Blogging has been light here, trying to finish a complete draft of the book I’m working on, this should be done very soon. Here are a couple all-too-short reviews of books with some relation to math or physics.

## A Doubter’s Almanac

The main character of Ethan Canin’s new novel A Doubter’s Almanac is a mathematician, one who solves a great problem early on in his career (as a graduate student in Berkeley, then a faculty member at Princeton). It’s a beautifully written work, with a remarkably convincing portrayal of a talented young mathematician struggling with a difficult problem and making his way through life. I wouldn’t have guessed that anyone who hadn’t lived and worked in this kind of environment would be able to describe it so realistically.There are only a couple false notes in the many details of the part of the story set in academia. In particular, I don’t think anyone would consider a “subchairmanship” to be much of an inducement, even at Princeton, and they don’t give Abel Prizes to young geniuses. Besides getting the details right, the characters come up with some quite insightful remarks about mathematics, including some that deal with the way talent and immersion in a mathematical problem may alienate one from the rest of the humanity.

While I greatly enjoyed the first half of the book, I have to admit that the later part held less interest, turning away from academia to a long story of family relations and the ravages of alcoholism. Not at all an upbeat book, if that’s what you’re looking for, but I can’t think of another novel as good that so deeply engages with some aspects of mathematics and the mathematical life.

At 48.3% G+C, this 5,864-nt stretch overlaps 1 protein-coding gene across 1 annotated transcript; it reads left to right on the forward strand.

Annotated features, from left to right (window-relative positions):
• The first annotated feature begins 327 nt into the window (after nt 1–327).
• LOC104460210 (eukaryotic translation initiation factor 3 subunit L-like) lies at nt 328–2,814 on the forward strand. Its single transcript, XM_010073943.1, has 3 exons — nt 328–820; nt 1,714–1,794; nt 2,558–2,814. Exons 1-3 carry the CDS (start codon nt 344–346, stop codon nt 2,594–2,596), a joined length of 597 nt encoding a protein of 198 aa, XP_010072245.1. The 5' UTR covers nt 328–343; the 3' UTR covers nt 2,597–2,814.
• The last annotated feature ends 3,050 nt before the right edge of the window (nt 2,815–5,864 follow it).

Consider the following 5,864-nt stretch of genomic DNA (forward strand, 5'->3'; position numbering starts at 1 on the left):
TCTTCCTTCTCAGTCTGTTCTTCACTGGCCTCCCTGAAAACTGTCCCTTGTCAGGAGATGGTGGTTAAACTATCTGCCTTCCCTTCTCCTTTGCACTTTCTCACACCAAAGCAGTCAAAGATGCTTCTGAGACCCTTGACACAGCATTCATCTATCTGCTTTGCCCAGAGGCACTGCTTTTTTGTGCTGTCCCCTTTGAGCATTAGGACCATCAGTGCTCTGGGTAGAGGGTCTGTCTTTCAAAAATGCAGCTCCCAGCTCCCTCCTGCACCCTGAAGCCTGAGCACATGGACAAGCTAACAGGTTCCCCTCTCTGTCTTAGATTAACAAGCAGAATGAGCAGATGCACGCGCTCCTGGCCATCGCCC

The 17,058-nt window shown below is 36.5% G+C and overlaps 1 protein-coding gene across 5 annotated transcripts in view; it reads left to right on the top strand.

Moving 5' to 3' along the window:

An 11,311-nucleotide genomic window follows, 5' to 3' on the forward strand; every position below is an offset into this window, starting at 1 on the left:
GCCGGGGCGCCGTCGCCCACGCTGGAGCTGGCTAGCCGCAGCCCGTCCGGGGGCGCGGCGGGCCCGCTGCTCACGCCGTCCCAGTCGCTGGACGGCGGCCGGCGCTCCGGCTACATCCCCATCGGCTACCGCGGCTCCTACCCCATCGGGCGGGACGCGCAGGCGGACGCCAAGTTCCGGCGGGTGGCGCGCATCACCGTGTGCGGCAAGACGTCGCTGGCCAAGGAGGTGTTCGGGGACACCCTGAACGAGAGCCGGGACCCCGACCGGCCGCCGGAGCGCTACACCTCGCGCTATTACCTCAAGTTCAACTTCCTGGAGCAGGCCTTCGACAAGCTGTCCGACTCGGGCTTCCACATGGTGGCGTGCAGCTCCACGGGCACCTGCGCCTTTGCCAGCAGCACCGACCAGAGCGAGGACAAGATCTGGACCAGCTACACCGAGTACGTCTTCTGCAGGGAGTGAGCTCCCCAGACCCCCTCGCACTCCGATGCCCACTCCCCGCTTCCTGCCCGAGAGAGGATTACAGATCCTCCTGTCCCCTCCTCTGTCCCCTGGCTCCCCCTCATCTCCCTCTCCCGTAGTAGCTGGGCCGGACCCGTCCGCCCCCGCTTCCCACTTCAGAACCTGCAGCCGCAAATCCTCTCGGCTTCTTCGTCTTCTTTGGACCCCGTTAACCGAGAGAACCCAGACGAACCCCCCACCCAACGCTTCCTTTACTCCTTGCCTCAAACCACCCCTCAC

## Black Hole Blues

Janna Levin’s Black Hole Blues has just been published, with excellent timing for anyone who wants to know more about the story of LIGO and its first observation of gravitational waves. The main strength of the book derives from her interviews with some of the people crucial to building LIGO (in particular Kip Thorne and Rainer Weiss). Together with research and other interviews she has put together a rich version of the history of the project and the roles of the three physicists (Drever, Thorne and Weiss) whose vision and dedication made it successful. LIGO has been a very long term project, with its beginnings going back 40 years. It’s remarkable that it didn’t get abandoned or defunded at some point, with the NSF playing a very important role in supporting the project over many years.

Drever, Thorne and Weiss will likely soon be the recipients of all sorts of well-deserved honors and prizes (I’d bet on this year’s Breakthrough Prize and probably the Nobel too). I was sad to learn that this is coming too late for one of them, Ronald Drever, who is ill and suffering from dementia. The physics of LIGO has a bright future, it’s great to have the story told of the people who made it happen.